Wednesday, June 16, 2010

Thursday Thirteen 158: Prairie Plants

Last week I promised pictures of some of the prairie plants I learned to identify on a recent guided walk through Greene Prairie, a part of the UW Arboretum here in Madison. It is a 50-acre restored prairie planted primarily by one person, Henry Greene, during the 1940s and 1950s. Many of the plants I am going to talk about are pictured in the photo I used for this week's header. All photos were taken by me—click on any one of them for a larger view.

Spiderwort. This is one of the prettiest and most easily recognizable of wildflowers, and one of my favorites. With 71 species, these plants are native to the New World from southern Canada south to northern Argentina, and grow in wooded areas and fields. The flowers can be white, pink or purple but are most commonly bright blue. Some species flower in the morning and then close up in the afternoon when the sun is shining, but flowers can remain open on cloudy days until evening. Though sometimes considered a weed, it is often cultivated for containers. Click here to see my Spiderwort and Bee, posted last weekend.

Golden Alexander is a hardy member of the carrot family. The leaves and fruit of this plant turn purple in the fall. Though it prefers wet habitats, it is sturdy enough to survive dry summers.

False White Indigo or Baptisia is another pretty flower I like. While it can be seen on both restored prairies of the Arboretum, it seems more abundant at Curtis Prairie, located along the southern edge of the main part of the Arboretum. Curtis Prairie is the oldest restored prairie in the United States.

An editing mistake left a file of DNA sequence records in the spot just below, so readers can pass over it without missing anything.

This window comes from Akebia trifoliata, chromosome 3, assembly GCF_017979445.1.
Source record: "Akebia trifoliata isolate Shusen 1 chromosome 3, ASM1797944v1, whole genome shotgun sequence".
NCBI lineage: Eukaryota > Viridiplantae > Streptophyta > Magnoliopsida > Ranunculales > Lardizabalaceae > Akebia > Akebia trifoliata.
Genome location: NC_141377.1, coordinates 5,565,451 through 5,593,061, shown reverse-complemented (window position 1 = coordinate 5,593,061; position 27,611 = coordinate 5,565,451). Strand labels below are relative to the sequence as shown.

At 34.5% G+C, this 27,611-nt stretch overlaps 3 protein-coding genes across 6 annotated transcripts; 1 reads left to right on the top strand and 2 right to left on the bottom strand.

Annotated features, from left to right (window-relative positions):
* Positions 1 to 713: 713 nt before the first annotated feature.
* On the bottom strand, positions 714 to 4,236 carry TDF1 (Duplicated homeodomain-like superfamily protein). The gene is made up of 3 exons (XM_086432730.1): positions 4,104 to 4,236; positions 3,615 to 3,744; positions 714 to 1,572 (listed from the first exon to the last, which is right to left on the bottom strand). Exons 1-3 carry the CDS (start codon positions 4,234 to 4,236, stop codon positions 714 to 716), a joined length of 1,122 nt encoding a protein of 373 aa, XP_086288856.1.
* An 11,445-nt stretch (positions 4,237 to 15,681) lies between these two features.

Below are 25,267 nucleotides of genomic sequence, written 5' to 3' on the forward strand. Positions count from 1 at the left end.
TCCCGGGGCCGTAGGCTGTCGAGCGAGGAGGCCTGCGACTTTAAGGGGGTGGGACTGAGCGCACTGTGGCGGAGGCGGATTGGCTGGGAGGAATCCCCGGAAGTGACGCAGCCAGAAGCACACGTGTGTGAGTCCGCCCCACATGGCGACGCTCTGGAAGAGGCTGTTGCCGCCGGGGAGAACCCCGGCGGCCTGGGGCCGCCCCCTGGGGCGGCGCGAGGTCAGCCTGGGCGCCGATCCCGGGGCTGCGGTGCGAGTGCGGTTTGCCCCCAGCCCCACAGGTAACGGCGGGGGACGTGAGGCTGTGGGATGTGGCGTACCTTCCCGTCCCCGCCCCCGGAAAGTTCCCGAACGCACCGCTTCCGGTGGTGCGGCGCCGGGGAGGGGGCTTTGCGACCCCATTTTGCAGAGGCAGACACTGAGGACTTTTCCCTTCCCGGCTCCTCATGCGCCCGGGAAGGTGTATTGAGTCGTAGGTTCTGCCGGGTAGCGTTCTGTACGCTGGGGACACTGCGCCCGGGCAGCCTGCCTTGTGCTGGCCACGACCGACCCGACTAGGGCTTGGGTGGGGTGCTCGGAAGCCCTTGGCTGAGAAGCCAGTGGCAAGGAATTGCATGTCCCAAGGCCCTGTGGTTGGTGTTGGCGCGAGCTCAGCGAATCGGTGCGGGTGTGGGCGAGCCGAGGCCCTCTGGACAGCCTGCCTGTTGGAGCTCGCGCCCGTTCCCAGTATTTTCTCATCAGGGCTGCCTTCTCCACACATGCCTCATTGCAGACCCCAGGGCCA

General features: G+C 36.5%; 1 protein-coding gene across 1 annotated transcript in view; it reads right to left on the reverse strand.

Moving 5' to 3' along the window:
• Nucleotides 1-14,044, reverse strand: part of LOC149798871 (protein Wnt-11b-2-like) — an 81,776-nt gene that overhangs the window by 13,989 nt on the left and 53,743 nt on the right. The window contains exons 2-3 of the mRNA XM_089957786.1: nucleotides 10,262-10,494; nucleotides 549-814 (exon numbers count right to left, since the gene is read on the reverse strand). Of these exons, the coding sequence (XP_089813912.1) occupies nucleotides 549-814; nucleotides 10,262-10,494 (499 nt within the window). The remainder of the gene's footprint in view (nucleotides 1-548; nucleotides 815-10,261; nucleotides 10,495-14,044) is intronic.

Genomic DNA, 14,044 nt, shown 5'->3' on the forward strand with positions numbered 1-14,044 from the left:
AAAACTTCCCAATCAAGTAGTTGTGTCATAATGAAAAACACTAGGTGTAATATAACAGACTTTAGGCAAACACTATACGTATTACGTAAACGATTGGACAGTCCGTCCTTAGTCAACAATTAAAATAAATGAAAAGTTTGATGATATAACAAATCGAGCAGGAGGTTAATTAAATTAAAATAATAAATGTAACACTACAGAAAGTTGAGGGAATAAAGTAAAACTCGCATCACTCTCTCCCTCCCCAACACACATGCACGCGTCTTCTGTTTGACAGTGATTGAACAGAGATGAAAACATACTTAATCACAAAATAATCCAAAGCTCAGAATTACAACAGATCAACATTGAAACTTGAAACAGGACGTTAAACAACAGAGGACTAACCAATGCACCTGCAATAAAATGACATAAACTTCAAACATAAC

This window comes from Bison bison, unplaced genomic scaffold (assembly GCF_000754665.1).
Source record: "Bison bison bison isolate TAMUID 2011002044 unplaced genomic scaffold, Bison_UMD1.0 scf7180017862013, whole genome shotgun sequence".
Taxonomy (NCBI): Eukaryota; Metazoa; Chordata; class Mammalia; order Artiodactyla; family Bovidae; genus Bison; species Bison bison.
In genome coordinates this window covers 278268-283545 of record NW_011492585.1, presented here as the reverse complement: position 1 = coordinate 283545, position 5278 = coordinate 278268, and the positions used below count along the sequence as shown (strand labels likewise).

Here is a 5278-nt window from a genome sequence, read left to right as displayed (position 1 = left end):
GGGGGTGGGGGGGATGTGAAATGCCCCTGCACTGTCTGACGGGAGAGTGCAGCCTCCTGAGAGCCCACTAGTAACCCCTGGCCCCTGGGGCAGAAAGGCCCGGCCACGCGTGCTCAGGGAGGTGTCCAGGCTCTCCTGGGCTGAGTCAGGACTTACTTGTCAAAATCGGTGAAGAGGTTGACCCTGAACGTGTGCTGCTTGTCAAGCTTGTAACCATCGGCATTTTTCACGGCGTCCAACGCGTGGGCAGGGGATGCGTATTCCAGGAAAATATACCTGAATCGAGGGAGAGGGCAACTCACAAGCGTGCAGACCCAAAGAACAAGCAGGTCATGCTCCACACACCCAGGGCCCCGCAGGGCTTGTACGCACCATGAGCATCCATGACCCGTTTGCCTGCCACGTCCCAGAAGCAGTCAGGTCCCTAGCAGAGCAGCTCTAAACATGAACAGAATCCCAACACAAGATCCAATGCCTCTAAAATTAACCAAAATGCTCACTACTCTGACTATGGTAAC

Prairie Phlox is another pretty flower that grows in both woodlands and prairies, as well as alpine tundra. There are 67 different species found primarily in North America. Flowers can be white, pink, purple, blue or red.

Puccoon. I know, what an awful name for such a pretty flower, right? The word 'puccoon' denotes the plant as a source of a dye–a reddish color that was used by Amerindians for pottery, basketry, and personal ornament in various ceremonies.

Equisetum or Horsetail. This is one of the oldest plants in the world, dating back one hundred million years. It is considered a "living fossil," and some Equisetopsida in the Paleozoic era grew as large as trees. This plant is found on every continent except Antarctica, in wooded areas as well as prairies.

This itty bitty flower is a Bluet, or Quaker Lady, and only grows in one spot of Greene Prairie, preferring well-drained sandy loam and full sun. They are ideal for rock gardens.

Compass Plant. This plant earned its name as they tend to align their foliage East-West to present the minimum surface area to the hot noon sunshine. A mature plant ranges from 6-12 feet tall, with 6-30 large yellow flowers of 3-4 inch diameter (they are not yet in bloom at Greene Prairie). It is usually found in tandem with...

Prairie Dock. Its big green leaves are easily recognizable when gazing out at any prairie, as they are up to 18" long and 12" wide. Stalks up to 10 feet tall will sprout from the center, topped with yellow flowers.